The best example was Tribe, who was seated one row ahead of me and two seats over. (Tribe dismissed the seriousness of the case in the New York Times last year, concluding “this law’s constitutionality is open and shut” because the lower-court judges who ruled against it were “confused.”)
Last week, Tribe was the one looking confused. While Eric Holder remained poker-faced throughout the argument—doubtless aware that he was being watched—Tribe couldn’t contain himself. He pursed his lips, leaned forward, steepled his fingers, and at times cast down his eyes. Any doubts that I was misreading these signs were dispelled when my friend Austin Nimocks of the Alliance Defense Fund, sitting next to me, leaned over and whispered, “Watching Tribe’s body language is priceless.”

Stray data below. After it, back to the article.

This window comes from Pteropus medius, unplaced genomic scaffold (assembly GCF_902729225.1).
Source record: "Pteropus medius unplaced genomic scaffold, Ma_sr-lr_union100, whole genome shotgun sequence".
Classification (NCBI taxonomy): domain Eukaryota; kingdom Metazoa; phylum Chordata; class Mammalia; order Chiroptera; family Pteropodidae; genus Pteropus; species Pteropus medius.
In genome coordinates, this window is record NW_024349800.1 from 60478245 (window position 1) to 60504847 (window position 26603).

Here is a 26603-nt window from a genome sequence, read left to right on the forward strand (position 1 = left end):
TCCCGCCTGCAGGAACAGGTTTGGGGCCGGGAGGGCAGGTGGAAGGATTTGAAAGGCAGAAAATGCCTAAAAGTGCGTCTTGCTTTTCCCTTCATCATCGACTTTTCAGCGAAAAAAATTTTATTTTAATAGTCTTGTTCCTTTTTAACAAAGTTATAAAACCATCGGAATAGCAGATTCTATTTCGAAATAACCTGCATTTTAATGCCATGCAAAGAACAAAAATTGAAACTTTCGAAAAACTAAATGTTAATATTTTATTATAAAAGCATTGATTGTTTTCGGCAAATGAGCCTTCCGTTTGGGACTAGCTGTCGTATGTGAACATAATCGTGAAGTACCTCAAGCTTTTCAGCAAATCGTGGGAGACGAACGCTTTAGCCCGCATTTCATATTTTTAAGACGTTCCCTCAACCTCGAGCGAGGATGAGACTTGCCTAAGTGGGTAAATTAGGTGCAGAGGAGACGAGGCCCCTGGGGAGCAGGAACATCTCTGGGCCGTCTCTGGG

The reason for this divide is illustrated by one of Tribe’s books, The Invisible Constitution. (That’s not the one on my shelf, and I won’t be adding it anytime soon.) A majority of the justices evidently concur with Alito, who joked during a Federalist Society dinner speech I attended years ago that he doesn’t know how to read invisible ink, so he will confine himself to the visible Constitution that we can all read anytime we want to. (An illustration from the book appears above.)
Looks like I'll be looking into the Invisible Constitution.